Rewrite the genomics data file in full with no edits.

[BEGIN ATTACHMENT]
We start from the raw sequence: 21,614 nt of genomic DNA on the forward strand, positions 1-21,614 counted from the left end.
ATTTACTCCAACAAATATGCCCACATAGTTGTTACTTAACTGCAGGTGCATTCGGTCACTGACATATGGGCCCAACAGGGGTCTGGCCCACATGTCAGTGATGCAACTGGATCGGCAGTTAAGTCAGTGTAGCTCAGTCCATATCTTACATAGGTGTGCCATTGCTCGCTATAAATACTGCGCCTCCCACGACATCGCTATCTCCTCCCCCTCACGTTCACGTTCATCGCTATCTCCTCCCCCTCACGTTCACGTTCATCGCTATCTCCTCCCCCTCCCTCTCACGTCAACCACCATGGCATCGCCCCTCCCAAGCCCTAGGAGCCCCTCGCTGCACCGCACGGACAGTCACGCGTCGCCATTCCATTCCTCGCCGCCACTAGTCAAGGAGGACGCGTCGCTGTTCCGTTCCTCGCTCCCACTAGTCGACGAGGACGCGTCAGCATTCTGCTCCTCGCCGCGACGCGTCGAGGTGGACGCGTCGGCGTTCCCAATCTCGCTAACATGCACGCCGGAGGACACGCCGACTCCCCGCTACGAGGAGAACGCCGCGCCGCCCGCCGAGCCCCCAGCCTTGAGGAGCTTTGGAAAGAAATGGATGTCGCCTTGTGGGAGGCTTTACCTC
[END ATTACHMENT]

We start from the raw sequence: 21,614 nt of genomic DNA on the forward strand, positions 1-21,614 counted from the left end.
ATTTACTCCAACAAATATGCCCACATAGTTGTTACTTAACTGCAGGTGCATTCGGTCACTGACATATGGGCCCAACAGGGGTCTGGCCCACATGTCAGTGATGCAACTGGATCGGCAGTTAAGTCAGTGTAGCTCAGTCCATATCTTACATAGGTGTGCCATTGCTCGCTATAAATACTGCGCCTCCCACGACATCGCTATCTCCTCCCCCTCACGTTCACGTTCATCGCTATCTCCTCCCCCTCACGTTCACGTTCATCGCTATCTCCTCCCCCTCCCTCTCACGTCAACCACCATGGCATCGCCCCTCCCAAGCCCTAGGAGCCCCTCGCTGCACCGCACGGACAGTCACGCGTCGCCATTCCATTCCTCGCCGCCACTAGTCAAGGAGGACGCGTCGCTGTTCCGTTCCTCGCTCCCACTAGTCGACGAGGACGCGTCAGCATTCTGCTCCTCGCCGCGACGCGTCGAGGTGGACGCGTCGGCGTTCCCAATCTCGCTAACATGCACGCCGGAGGACACGCCGACTCCCCGCTACGAGGAGAACGCCGCGCCGCCCGCCGAGCCCCCAGCCTTGAGGAGCTTTGGAAAGAAATGGATGTCGCCTTGTGGGAGGCTTTACCTC